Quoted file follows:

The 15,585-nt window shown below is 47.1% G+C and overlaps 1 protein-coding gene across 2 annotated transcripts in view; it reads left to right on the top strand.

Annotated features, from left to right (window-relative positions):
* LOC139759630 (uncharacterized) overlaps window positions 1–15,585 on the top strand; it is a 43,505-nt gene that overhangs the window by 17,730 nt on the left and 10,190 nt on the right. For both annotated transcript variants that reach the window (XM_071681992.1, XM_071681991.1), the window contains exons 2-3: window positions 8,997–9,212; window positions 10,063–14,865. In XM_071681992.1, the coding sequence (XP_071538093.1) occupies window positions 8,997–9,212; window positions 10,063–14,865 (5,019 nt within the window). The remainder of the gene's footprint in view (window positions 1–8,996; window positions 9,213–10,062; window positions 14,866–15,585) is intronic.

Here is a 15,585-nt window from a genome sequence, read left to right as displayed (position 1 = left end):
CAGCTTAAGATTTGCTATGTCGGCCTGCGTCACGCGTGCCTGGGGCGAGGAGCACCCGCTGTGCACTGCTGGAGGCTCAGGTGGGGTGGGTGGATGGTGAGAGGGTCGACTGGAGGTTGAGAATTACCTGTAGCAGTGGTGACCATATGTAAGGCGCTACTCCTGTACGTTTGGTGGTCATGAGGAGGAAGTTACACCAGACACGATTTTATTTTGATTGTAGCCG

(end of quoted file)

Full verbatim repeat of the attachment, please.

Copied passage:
The 15,585-nt window shown below is 47.1% G+C and overlaps 1 protein-coding gene across 2 annotated transcripts in view; it reads left to right on the top strand.

Annotated features, from left to right (window-relative positions):
* LOC139759630 (uncharacterized) overlaps window positions 1–15,585 on the top strand; it is a 43,505-nt gene that overhangs the window by 17,730 nt on the left and 10,190 nt on the right. For both annotated transcript variants that reach the window (XM_071681992.1, XM_071681991.1), the window contains exons 2-3: window positions 8,997–9,212; window positions 10,063–14,865. In XM_071681992.1, the coding sequence (XP_071538093.1) occupies window positions 8,997–9,212; window positions 10,063–14,865 (5,019 nt within the window). The remainder of the gene's footprint in view (window positions 1–8,996; window positions 9,213–10,062; window positions 14,866–15,585) is intronic.

Here is a 15,585-nt window from a genome sequence, read left to right as displayed (position 1 = left end):
CAGCTTAAGATTTGCTATGTCGGCCTGCGTCACGCGTGCCTGGGGCGAGGAGCACCCGCTGTGCACTGCTGGAGGCTCAGGTGGGGTGGGTGGATGGTGAGAGGGTCGACTGGAGGTTGAGAATTACCTGTAGCAGTGGTGACCATATGTAAGGCGCTACTCCTGTACGTTTGGTGGTCATGAGGAGGAAGTTACACCAGACACGATTTTATTTTGATTGTAGCCG